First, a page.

Author of children’s fashion blog Smudgetikka, Linda Mc Lean studied Fashion Design at St Martins School of Art before becoming fashion editor for magazines and newspapers in the UK.  Fashion director at Junior Magazine for 15 years, Linda speaks childrenswear fluently.

Smudgetikka focuses on high end children’s fashion with an emphasis on strong photography and design. It features interesting photoshoots from top kids fashion photographers worldwide and catwalk and press show pictures pinpointing new trends in kidswear. Also the fashion editor at Family Traveller magazine, Linda will visit a few children’s trade shows this season, so look for her curly blond head in the alleys!

When did you start Smudgetikka? What does the name mean?

I started Smudgetikka just over 4 years ago, in fact the name means nothing, it was a made up name my son used for his Club Penguin account and I stole it from him (with his permission of course). I just loved the sound of it but afterwards I realised that a Smudger is an old fashioned name for a photographer dating from the time when newspapers were printed with inks that came off on your hands which made it seem more relevant.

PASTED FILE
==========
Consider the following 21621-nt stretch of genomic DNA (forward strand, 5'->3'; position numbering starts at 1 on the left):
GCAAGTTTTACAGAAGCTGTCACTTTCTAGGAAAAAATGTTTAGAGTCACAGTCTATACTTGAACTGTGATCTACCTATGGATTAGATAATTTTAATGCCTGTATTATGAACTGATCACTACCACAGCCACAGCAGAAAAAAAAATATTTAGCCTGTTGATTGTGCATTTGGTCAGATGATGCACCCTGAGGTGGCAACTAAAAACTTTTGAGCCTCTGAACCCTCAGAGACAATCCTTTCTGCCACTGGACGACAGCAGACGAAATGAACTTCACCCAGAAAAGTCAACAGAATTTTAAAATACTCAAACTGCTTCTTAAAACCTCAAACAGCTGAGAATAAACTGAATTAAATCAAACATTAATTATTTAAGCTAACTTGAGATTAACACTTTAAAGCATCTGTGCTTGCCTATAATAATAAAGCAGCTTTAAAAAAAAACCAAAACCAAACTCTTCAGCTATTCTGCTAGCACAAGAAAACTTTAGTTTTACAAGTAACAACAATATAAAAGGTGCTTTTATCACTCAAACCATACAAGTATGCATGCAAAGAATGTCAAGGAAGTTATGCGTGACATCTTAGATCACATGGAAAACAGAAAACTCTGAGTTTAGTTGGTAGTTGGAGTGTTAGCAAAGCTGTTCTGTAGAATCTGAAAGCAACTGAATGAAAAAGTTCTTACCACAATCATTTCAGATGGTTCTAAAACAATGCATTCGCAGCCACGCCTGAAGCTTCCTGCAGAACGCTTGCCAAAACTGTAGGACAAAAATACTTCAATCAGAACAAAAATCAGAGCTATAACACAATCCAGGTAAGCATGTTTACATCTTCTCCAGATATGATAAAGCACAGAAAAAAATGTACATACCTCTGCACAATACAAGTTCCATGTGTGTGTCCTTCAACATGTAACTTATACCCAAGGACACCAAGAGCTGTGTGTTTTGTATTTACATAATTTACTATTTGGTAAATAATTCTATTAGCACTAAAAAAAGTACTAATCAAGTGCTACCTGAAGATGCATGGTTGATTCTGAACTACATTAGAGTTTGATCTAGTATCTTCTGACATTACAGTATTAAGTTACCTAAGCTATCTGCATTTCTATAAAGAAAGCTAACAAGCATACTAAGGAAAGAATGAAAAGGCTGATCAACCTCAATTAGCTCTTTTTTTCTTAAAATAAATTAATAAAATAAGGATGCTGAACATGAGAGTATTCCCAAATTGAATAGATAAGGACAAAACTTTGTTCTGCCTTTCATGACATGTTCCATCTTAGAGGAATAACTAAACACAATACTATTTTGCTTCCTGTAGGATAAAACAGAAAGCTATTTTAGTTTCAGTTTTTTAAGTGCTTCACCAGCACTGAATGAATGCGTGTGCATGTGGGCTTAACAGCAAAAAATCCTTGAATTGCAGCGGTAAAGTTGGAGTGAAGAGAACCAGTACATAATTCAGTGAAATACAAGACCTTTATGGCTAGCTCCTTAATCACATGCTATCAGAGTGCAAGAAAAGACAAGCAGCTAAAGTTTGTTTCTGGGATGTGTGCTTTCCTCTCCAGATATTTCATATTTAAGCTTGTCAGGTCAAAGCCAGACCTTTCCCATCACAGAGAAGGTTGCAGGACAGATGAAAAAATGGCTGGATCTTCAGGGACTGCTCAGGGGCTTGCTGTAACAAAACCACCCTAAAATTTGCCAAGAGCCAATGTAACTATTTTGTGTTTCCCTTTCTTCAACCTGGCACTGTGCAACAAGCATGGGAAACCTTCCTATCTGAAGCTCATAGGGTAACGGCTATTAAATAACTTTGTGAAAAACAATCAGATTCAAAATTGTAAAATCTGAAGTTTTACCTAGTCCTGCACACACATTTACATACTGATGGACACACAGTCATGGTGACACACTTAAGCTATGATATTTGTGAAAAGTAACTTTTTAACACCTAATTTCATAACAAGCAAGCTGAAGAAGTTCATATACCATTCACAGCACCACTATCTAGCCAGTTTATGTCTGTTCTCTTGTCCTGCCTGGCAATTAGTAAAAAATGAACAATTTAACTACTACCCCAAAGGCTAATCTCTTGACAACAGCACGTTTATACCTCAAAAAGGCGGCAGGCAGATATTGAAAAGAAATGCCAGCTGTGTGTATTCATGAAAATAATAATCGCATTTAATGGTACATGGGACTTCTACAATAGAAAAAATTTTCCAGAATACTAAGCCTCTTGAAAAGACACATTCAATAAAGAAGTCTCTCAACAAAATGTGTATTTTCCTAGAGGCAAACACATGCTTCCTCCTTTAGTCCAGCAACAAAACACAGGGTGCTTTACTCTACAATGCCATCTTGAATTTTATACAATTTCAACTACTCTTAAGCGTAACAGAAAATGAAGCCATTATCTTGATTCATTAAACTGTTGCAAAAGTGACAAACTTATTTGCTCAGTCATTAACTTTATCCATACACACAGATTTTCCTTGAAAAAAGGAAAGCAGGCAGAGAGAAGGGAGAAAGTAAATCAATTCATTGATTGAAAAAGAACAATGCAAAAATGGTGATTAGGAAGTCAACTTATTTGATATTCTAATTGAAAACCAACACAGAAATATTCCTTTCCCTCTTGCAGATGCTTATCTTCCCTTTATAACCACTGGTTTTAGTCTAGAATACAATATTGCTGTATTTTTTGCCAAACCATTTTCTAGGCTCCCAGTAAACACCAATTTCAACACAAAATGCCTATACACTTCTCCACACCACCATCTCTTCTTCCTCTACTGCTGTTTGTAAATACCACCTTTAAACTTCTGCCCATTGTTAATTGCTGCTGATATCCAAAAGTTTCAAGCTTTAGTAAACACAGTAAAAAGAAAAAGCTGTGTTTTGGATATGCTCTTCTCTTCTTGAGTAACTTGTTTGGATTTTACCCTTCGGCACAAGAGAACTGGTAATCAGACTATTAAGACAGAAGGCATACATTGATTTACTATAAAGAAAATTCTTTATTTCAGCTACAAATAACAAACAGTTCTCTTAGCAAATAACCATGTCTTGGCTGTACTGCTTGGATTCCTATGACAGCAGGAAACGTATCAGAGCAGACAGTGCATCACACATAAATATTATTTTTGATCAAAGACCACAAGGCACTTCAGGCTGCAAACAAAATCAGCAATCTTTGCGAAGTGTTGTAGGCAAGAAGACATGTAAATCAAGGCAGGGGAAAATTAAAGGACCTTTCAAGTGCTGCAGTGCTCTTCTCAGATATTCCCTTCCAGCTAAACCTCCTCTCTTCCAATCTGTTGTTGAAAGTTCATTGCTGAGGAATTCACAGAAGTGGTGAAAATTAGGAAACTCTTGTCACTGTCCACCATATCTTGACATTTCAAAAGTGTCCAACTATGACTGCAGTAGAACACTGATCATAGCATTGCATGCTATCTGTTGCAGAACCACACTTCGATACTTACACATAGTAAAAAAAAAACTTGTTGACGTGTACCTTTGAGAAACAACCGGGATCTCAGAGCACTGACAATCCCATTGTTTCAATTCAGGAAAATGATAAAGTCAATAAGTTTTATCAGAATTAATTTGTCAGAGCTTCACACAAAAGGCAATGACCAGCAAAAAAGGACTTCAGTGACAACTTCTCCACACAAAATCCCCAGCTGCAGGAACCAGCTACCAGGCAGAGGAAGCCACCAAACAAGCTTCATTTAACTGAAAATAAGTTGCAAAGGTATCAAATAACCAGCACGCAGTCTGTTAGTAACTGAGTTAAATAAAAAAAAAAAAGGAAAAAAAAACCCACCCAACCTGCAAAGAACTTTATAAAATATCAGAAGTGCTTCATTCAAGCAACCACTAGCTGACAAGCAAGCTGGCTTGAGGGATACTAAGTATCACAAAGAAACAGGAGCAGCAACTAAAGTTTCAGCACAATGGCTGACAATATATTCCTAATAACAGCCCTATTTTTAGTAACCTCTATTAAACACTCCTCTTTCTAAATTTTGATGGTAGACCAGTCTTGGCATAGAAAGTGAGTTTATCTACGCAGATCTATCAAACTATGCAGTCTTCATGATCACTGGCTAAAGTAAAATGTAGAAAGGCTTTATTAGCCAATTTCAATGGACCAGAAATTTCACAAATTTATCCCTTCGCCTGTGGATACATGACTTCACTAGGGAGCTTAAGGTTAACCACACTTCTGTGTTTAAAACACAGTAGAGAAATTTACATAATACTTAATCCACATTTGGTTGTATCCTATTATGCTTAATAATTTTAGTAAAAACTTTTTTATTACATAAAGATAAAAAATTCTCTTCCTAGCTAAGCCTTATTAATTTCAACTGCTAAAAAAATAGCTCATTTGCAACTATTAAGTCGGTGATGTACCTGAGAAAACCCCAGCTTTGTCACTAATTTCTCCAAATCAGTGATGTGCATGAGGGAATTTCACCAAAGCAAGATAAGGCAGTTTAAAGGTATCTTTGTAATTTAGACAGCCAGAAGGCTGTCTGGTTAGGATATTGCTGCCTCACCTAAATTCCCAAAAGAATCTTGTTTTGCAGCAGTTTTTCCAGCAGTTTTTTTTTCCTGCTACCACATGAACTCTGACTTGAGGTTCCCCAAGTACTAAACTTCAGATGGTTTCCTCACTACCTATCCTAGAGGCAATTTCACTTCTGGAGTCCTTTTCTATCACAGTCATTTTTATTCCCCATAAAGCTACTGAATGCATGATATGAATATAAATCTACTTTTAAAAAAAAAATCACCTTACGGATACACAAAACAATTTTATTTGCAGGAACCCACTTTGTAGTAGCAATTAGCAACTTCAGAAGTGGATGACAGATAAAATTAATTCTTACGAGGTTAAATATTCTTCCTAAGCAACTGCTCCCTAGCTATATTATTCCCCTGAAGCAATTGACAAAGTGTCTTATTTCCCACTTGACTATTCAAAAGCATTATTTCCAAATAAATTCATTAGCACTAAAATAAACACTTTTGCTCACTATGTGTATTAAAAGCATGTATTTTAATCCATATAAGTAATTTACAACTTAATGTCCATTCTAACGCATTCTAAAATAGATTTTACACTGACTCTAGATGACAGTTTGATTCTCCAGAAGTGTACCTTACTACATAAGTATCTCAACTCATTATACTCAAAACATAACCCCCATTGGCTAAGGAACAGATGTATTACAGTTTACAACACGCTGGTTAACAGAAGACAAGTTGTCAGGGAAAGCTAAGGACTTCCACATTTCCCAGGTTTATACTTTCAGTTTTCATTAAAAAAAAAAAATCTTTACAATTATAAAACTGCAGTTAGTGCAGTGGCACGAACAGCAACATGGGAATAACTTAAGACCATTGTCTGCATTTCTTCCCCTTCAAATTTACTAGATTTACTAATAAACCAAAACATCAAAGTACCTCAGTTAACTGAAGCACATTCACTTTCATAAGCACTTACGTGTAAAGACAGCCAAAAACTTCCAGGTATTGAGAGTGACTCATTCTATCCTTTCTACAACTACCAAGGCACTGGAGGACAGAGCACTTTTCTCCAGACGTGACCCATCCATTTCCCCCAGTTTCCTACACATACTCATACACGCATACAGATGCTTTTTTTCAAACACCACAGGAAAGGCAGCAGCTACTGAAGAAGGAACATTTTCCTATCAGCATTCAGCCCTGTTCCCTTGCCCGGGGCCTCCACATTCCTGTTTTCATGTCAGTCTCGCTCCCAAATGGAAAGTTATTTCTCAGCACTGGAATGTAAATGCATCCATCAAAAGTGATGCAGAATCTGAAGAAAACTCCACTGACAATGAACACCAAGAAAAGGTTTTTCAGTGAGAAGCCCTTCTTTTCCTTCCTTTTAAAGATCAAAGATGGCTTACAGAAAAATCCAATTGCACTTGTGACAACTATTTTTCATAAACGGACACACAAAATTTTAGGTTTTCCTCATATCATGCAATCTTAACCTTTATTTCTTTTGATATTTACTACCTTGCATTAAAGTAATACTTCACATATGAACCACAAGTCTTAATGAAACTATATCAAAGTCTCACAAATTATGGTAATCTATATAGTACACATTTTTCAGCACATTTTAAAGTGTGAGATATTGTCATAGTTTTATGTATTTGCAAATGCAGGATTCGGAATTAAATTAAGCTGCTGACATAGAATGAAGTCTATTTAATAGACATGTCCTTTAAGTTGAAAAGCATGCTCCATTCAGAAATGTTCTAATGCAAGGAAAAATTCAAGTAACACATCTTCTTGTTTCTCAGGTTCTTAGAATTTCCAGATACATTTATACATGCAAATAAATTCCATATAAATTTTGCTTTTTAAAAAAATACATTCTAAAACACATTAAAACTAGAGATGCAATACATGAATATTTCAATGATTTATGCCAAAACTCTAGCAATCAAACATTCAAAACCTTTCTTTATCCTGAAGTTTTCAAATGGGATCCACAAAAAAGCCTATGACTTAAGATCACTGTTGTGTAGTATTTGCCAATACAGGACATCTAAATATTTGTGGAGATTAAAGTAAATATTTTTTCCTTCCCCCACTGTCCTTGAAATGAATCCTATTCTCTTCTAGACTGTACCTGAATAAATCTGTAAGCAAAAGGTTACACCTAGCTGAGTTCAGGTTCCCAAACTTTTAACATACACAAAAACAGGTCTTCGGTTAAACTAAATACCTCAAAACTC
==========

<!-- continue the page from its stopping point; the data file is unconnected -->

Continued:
What changes have you witnessed in the children’s industry ?

There has been a huge expansion of adult brands into the market. 15 years ago when we started Junior Magazine I had maybe 10 brands linked to adult fashion to deal with, Baby Dior, Burberry, Paul Smith, Oilily, Dries Van Noten and Moschino were the main ones, the rest of the market was old traditional Italian and French companies like Catamini and Absorba, I Pinco Pallino and Simonetta. Of course those brands are still going too and some have adapted better than others to the demand for more fashionable styles.